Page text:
How the Pandemic Helped Me Embrace Being a Rabbi’s Wife

I was 23 years old when I arrived on the Upper East Side as an awkward bride—marrying a young rabbi, and with him, all that came with synagogue life.

The traditional responsibilities of a rabbi’s wife, colloquially in Yiddish the “rebbetzin,” are to visit the sick, attend weddings, funerals and charity dinners at her husband’s side, host refined Shabbat and holiday dinners, teach religious studies and inspire the women in the community—a spiritual First Lady. It is life in a fishbowl: one is expected to smile, nod, hold hands, listen; to be present. She is “always called upon to be hospitable, amiable, friendly, and above all tactful,” one rebbetzin, Ruth Wolf Levi, wrote in 1955. The lofty expectations of the American rebbetzin transcended cultural trends; many women gravitated to the status of being a rabbi’s wife, yet chafed at the high bar set for them. One Orthodox rebbetzin, Libby Klapperman, wrote in a satirical letter in 1969, “She who is required to be the best dressed, most frugal, best cook, most slender, best speaker, most glamorous, and most articulate, charming, talented, relaxed, pleasant, well-adjusted, happy partner.”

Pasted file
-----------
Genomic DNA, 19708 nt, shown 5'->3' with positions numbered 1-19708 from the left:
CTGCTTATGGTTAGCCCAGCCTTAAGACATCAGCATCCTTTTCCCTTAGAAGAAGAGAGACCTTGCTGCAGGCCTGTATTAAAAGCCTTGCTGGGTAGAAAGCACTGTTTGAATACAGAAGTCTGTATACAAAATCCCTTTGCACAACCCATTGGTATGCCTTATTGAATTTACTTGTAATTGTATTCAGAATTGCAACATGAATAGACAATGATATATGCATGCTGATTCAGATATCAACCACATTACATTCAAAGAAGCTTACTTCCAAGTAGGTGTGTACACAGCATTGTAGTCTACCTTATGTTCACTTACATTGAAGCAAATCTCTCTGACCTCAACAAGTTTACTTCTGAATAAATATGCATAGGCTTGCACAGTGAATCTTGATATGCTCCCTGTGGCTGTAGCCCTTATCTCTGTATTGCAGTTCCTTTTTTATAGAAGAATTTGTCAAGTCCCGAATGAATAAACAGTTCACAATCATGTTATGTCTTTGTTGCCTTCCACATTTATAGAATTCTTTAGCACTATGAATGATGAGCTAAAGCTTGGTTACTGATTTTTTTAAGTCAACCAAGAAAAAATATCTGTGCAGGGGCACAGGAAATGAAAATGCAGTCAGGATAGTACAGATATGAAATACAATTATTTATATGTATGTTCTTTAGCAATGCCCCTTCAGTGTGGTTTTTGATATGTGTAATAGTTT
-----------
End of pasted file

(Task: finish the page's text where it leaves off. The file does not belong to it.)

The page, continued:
Somehow, it sounded both religiously meaningful and socially glamorous to my naive 23-year old self—though it quickly dawned on me that no matter how warmly congregants greeted me, my life would now be in the limelight. Nothing is private, not my waistline, not my dress choices, not my time—and not my home, where we began to host Shabbat and holiday dinners, which became one of my main projects.

But I embraced it. I tried my best to be a gracious hostess; I baked challah and I cooked elaborate Ottolenghi-inspired meals with a side of Ashkenazi delicacies. I ironed table linens and laid out my precious wedding china. Three years into our marriage, I was working full-time as a journalist, and on Friday afternoons, I would race home from the office, pregnant and with a toddler at home, my anxiety peaking as the subway got delayed, my mind racing through all the food that I needed to cook before sunset, before the clock would strike and Shabbat would begin and nothing could be done. These pre-pandemic days come to me now as a blur of sweat, of crippling insecurity, constant self-consciousness, notebooks in which one side of the page have story notes and the other side Shabbat menus.